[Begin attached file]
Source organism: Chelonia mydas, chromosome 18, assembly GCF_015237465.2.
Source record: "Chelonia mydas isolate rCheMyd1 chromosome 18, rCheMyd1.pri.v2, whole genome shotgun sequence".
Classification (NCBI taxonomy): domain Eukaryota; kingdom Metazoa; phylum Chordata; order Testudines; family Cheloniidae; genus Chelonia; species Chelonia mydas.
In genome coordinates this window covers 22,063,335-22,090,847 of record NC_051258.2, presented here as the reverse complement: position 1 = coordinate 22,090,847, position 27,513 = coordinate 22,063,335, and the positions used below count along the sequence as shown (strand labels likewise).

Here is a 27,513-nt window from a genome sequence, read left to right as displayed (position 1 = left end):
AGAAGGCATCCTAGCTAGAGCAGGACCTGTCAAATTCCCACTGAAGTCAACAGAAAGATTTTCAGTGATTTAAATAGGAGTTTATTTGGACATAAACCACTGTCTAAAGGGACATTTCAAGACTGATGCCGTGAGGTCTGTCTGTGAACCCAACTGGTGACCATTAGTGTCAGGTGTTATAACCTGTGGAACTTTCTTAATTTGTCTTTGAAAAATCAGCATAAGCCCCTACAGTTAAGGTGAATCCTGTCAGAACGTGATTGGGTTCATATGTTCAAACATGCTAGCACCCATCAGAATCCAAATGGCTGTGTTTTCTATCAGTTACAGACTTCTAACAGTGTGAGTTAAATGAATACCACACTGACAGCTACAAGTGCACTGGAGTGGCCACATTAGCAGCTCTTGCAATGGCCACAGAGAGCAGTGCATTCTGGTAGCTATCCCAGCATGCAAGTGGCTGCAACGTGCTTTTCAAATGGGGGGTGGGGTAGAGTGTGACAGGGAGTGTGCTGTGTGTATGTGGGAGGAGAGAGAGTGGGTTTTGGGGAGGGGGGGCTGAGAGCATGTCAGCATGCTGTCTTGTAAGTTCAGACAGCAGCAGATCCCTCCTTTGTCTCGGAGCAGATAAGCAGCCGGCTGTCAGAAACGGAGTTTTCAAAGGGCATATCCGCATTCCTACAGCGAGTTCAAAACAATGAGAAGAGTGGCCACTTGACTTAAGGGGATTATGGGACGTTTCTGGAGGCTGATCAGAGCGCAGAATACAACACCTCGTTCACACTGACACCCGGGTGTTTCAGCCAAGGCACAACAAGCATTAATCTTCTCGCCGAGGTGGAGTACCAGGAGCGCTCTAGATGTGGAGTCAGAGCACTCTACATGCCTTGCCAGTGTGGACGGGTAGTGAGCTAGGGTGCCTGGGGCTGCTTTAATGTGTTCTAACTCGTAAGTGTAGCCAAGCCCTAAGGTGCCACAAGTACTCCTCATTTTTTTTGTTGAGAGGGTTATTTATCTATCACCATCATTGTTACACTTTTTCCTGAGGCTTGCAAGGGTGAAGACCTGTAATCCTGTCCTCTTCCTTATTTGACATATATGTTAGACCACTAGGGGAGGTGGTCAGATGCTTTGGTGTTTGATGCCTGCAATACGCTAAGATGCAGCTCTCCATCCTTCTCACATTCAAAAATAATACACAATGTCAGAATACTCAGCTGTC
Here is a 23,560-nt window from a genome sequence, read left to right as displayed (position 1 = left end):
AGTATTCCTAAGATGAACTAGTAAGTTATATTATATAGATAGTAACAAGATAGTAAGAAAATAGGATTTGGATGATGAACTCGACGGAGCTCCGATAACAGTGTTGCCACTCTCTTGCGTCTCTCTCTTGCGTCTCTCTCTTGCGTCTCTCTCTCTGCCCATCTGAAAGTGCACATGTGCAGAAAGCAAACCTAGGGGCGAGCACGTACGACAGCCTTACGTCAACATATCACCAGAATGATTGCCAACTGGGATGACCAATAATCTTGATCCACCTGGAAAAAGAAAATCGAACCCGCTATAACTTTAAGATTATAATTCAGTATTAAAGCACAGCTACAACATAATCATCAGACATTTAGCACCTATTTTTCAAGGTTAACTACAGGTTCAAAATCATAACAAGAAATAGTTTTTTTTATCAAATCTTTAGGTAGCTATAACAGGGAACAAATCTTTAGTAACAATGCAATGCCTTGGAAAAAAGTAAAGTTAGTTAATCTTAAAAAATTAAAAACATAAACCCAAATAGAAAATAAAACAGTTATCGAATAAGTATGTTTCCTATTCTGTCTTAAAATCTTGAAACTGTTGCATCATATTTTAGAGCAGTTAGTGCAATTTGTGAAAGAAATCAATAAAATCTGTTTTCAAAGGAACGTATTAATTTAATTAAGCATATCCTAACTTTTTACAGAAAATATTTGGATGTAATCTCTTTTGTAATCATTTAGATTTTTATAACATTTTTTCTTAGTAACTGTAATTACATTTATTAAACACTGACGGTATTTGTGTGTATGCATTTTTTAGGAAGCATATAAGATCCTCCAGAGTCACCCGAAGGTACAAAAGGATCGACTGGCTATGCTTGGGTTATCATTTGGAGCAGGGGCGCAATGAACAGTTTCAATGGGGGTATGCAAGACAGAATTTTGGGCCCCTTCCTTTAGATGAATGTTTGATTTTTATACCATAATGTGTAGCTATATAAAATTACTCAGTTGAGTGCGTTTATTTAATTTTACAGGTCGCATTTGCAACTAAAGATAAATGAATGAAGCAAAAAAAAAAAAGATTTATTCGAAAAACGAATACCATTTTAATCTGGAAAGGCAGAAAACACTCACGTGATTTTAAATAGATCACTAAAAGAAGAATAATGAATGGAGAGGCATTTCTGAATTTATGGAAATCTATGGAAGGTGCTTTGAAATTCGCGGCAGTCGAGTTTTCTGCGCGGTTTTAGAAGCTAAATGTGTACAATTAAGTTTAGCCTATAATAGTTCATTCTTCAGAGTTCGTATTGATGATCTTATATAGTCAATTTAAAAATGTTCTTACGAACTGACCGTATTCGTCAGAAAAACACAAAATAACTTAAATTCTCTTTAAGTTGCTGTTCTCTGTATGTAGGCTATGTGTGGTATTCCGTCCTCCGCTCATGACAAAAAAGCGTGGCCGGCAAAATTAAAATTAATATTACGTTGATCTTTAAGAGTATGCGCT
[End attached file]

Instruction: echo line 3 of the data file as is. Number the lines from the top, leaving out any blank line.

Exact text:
Classification (NCBI taxonomy): domain Eukaryota; kingdom Metazoa; phylum Chordata; order Testudines; family Cheloniidae; genus Chelonia; species Chelonia mydas.